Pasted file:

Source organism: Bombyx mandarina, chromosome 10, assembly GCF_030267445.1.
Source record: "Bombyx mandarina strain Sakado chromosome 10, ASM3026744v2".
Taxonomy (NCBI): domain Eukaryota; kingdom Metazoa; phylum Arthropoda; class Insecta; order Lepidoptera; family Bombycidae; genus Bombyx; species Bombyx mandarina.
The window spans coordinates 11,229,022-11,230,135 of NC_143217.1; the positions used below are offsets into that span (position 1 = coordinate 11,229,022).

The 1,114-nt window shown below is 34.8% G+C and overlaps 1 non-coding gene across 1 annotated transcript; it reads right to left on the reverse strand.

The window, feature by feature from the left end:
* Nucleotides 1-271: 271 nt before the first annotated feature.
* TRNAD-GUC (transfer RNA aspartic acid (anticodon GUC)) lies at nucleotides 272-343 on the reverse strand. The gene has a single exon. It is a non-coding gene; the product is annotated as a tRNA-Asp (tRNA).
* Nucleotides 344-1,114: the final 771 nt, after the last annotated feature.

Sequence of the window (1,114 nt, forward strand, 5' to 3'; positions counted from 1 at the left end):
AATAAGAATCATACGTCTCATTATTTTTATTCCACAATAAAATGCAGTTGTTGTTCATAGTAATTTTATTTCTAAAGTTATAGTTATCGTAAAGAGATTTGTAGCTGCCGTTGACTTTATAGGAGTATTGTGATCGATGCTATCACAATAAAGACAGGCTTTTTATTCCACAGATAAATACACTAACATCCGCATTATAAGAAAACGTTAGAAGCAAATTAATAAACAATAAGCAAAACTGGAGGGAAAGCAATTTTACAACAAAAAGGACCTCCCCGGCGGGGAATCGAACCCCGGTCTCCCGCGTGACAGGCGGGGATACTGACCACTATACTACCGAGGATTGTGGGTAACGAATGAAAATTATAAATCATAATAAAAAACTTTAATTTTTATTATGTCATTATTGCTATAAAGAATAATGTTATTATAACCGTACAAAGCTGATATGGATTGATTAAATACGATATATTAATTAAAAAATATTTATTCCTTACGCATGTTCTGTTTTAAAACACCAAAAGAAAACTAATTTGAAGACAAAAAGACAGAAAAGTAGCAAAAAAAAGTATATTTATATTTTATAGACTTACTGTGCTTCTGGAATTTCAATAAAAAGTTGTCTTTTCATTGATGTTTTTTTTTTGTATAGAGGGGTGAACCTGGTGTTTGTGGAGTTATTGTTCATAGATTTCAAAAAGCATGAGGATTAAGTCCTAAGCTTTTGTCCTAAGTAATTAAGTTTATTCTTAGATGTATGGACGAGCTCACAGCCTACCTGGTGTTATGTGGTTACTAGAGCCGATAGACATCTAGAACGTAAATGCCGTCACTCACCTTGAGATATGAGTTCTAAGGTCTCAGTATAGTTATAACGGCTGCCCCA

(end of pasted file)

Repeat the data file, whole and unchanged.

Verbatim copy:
Source organism: Bombyx mandarina, chromosome 10, assembly GCF_030267445.1.
Source record: "Bombyx mandarina strain Sakado chromosome 10, ASM3026744v2".
Taxonomy (NCBI): domain Eukaryota; kingdom Metazoa; phylum Arthropoda; class Insecta; order Lepidoptera; family Bombycidae; genus Bombyx; species Bombyx mandarina.
The window spans coordinates 11,229,022-11,230,135 of NC_143217.1; the positions used below are offsets into that span (position 1 = coordinate 11,229,022).

The 1,114-nt window shown below is 34.8% G+C and overlaps 1 non-coding gene across 1 annotated transcript; it reads right to left on the reverse strand.

The window, feature by feature from the left end:
* Nucleotides 1-271: 271 nt before the first annotated feature.
* TRNAD-GUC (transfer RNA aspartic acid (anticodon GUC)) lies at nucleotides 272-343 on the reverse strand. The gene has a single exon. It is a non-coding gene; the product is annotated as a tRNA-Asp (tRNA).
* Nucleotides 344-1,114: the final 771 nt, after the last annotated feature.

Sequence of the window (1,114 nt, forward strand, 5' to 3'; positions counted from 1 at the left end):
AATAAGAATCATACGTCTCATTATTTTTATTCCACAATAAAATGCAGTTGTTGTTCATAGTAATTTTATTTCTAAAGTTATAGTTATCGTAAAGAGATTTGTAGCTGCCGTTGACTTTATAGGAGTATTGTGATCGATGCTATCACAATAAAGACAGGCTTTTTATTCCACAGATAAATACACTAACATCCGCATTATAAGAAAACGTTAGAAGCAAATTAATAAACAATAAGCAAAACTGGAGGGAAAGCAATTTTACAACAAAAAGGACCTCCCCGGCGGGGAATCGAACCCCGGTCTCCCGCGTGACAGGCGGGGATACTGACCACTATACTACCGAGGATTGTGGGTAACGAATGAAAATTATAAATCATAATAAAAAACTTTAATTTTTATTATGTCATTATTGCTATAAAGAATAATGTTATTATAACCGTACAAAGCTGATATGGATTGATTAAATACGATATATTAATTAAAAAATATTTATTCCTTACGCATGTTCTGTTTTAAAACACCAAAAGAAAACTAATTTGAAGACAAAAAGACAGAAAAGTAGCAAAAAAAAGTATATTTATATTTTATAGACTTACTGTGCTTCTGGAATTTCAATAAAAAGTTGTCTTTTCATTGATGTTTTTTTTTTGTATAGAGGGGTGAACCTGGTGTTTGTGGAGTTATTGTTCATAGATTTCAAAAAGCATGAGGATTAAGTCCTAAGCTTTTGTCCTAAGTAATTAAGTTTATTCTTAGATGTATGGACGAGCTCACAGCCTACCTGGTGTTATGTGGTTACTAGAGCCGATAGACATCTAGAACGTAAATGCCGTCACTCACCTTGAGATATGAGTTCTAAGGTCTCAGTATAGTTATAACGGCTGCCCCA